I like to see fractions, on my drawings, that I can actually come close to reproducing. ;~)
A bit off topic, I checked the outside temp a few minutes ago, 42.51232367 degrees F.
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On 11/25/2013 1:27 PM, Leon wrote:

ROTFLMAO
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Leon wrote:

Yes. I said you can do it if you want to, but the program is obviously targeted at people who want to use the mouse for input.

It looks like it can take much more precise input than that. There is a setting in the units dialog box. And you don't have to work in fractions. You can switch to decimals and input numbers down to a millionth of a mm. Internally, the data is even more precise than that.
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On 11/25/2013 11:23 AM, jim wrote:

Snip

What gives you that thought. I mostly use the mouse simply to start a line and to give that line a direction to move relative to the starting point. It is keyboard input from there. For that matter you can mostly use a mouse with AutoCAD.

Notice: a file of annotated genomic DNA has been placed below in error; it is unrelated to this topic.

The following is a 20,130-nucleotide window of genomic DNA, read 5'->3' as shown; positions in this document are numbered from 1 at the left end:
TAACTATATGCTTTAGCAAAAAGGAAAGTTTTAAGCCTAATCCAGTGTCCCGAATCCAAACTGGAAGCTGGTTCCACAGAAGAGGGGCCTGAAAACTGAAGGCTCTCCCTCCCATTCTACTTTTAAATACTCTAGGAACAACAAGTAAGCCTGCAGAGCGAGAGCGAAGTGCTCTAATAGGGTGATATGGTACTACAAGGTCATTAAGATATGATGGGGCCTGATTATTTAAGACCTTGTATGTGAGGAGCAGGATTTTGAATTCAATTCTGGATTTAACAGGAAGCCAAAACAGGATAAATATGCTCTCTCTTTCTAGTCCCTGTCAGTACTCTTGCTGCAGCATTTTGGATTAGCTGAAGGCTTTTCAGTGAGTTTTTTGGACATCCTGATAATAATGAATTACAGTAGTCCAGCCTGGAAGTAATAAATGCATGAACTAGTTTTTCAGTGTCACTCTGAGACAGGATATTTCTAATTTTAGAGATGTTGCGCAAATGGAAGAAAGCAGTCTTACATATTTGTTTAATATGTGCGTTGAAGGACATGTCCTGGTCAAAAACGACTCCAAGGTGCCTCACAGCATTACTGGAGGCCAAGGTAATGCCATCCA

And, if one prefers to use a mouse or a mouse and a 3D input device what difference does it make which program you use as long as the program is capable of getting the job done.
Am I detecting a bit of snobbery here? ;~)
I thought the same about Sketchup when I was using AutoCAD, In fact I had installed and uninstalled 3 different versions of Sketchup before it dawned on me that Sketchup was way better for woodworking than AutoCAD.

That is correct. I tend to input/draw in decimals, much faster than inputting fractions, but work in fractions in the shop so the drawings are also in fractions.
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Leon wrote:

I looked at their promotional videos. I didn't see anything showing off its abilities to make numerically driven models. It looks like it may be okay for cabinet work, but what about something like making the scroll on a violin?
http://www.gussetviolins.com/untitled-1.jpg
http://t1.gstatic.com/images?q=tbn:ANd9GcQKPv8gAgVzHKvZYp10WE4HY1GyHkmZsqZOTP-UKN7lYyduBV9mZg
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On 11/25/2013 1:33 PM, jim wrote:

Should not be a problem. Actually I just down loaded one from the 3D warehouse, rather the whole violin.
http://www.flickr.com/photos/lcb11211/11054578036/